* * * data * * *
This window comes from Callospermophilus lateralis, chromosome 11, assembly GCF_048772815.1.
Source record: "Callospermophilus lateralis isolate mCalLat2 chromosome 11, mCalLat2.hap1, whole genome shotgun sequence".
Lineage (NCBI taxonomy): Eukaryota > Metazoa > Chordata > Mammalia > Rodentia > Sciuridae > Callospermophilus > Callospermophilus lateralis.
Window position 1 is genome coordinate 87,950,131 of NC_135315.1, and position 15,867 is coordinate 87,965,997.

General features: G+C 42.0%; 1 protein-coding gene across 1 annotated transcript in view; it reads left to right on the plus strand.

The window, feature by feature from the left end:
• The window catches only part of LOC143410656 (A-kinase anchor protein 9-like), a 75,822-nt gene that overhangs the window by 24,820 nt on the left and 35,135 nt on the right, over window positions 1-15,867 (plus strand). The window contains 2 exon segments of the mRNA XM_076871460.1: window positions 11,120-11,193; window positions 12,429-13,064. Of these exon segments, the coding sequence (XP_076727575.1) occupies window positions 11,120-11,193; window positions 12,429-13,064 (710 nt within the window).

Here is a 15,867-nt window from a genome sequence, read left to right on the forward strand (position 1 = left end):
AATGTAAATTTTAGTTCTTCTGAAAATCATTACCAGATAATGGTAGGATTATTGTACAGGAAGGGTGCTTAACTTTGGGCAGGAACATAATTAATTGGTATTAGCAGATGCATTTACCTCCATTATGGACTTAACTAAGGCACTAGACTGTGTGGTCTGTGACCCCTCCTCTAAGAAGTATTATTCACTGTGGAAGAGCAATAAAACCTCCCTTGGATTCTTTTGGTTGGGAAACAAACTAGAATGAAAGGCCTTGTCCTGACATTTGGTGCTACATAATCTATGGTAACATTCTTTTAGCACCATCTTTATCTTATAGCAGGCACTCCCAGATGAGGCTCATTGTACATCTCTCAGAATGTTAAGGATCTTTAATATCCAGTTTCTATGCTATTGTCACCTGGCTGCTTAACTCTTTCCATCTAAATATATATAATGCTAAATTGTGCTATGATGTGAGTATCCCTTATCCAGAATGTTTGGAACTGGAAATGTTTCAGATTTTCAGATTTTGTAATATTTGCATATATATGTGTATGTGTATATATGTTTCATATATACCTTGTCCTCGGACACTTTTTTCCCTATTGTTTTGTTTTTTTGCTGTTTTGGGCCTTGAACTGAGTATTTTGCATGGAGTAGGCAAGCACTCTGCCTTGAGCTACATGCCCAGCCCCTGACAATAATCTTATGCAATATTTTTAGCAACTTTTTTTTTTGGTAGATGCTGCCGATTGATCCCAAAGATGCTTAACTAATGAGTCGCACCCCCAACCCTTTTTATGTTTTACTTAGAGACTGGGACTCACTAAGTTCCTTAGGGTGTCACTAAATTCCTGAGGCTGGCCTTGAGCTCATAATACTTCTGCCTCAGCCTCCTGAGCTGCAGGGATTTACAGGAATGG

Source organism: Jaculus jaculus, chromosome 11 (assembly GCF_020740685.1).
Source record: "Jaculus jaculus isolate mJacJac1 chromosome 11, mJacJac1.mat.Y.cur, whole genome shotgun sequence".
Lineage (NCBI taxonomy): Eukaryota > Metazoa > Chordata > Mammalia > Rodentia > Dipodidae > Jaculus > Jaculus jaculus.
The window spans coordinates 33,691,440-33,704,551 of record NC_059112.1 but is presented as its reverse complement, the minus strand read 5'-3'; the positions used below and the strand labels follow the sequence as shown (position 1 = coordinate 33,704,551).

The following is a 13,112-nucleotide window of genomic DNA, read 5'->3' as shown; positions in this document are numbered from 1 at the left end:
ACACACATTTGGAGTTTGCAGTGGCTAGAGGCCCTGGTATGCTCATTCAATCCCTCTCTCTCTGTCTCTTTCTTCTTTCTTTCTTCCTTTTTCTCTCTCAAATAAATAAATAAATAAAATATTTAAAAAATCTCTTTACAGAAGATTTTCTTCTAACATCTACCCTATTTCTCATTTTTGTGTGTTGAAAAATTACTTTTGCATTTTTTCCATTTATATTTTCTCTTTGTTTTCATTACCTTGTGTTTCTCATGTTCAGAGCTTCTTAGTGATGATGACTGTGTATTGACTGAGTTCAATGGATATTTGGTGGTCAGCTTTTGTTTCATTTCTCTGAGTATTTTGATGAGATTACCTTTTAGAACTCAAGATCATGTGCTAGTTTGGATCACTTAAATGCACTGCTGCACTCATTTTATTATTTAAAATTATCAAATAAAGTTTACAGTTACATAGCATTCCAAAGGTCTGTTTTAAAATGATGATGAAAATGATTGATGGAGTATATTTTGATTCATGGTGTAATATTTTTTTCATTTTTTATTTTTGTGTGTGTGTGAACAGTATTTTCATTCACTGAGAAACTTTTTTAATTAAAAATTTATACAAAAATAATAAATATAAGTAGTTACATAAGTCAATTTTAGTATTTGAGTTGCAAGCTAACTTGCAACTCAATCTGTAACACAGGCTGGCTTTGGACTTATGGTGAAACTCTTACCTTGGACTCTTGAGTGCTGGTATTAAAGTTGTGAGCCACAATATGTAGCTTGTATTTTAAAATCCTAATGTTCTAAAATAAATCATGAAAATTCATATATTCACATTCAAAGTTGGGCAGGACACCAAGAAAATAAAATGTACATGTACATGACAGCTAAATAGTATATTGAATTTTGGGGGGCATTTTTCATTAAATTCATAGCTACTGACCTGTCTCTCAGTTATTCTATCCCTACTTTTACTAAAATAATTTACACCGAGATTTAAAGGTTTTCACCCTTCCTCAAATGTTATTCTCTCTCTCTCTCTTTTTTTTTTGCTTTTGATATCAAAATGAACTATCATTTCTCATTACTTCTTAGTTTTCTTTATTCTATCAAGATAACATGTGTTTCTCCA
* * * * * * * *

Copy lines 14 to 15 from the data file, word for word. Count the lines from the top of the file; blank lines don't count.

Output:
The following is a 13,112-nucleotide window of genomic DNA, read 5'->3' as shown; positions in this document are numbered from 1 at the left end:
ACACACATTTGGAGTTTGCAGTGGCTAGAGGCCCTGGTATGCTCATTCAATCCCTCTCTCTCTGTCTCTTTCTTCTTTCTTTCTTCCTTTTTCTCTCTCAAATAAATAAATAAATAAAATATTTAAAAAATCTCTTTACAGAAGATTTTCTTCTAACATCTACCCTATTTCTCATTTTTGTGTGTTGAAAAATTACTTTTGCATTTTTTCCATTTATATTTTCTCTTTGTTTTCATTACCTTGTGTTTCTCATGTTCAGAGCTTCTTAGTGATGATGACTGTGTATTGACTGAGTTCAATGGATATTTGGTGGTCAGCTTTTGTTTCATTTCTCTGAGTATTTTGATGAGATTACCTTTTAGAACTCAAGATCATGTGCTAGTTTGGATCACTTAAATGCACTGCTGCACTCATTTTATTATTTAAAATTATCAAATAAAGTTTACAGTTACATAGCATTCCAAAGGTCTGTTTTAAAATGATGATGAAAATGATTGATGGAGTATATTTTGATTCATGGTGTAATATTTTTTTCATTTTTTATTTTTGTGTGTGTGTGAACAGTATTTTCATTCACTGAGAAACTTTTTTAATTAAAAATTTATACAAAAATAATAAATATAAGTAGTTACATAAGTCAATTTTAGTATTTGAGTTGCAAGCTAACTTGCAACTCAATCTGTAACACAGGCTGGCTTTGGACTTATGGTGAAACTCTTACCTTGGACTCTTGAGTGCTGGTATTAAAGTTGTGAGCCACAATATGTAGCTTGTATTTTAAAATCCTAATGTTCTAAAATAAATCATGAAAATTCATATATTCACATTCAAAGTTGGGCAGGACACCAAGAAAATAAAATGTACATGTACATGACAGCTAAATAGTATATTGAATTTTGGGGGGCATTTTTCATTAAATTCATAGCTACTGACCTGTCTCTCAGTTATTCTATCCCTACTTTTACTAAAATAATTTACACCGAGATTTAAAGGTTTTCACCCTTCCTCAAATGTTATTCTCTCTCTCTCTCTTTTTTTTTTGCTTTTGATATCAAAATGAACTATCATTTCTCATTACTTCTTAGTTTTCTTTATTCTATCAAGATAACATGTGTTTCTCCA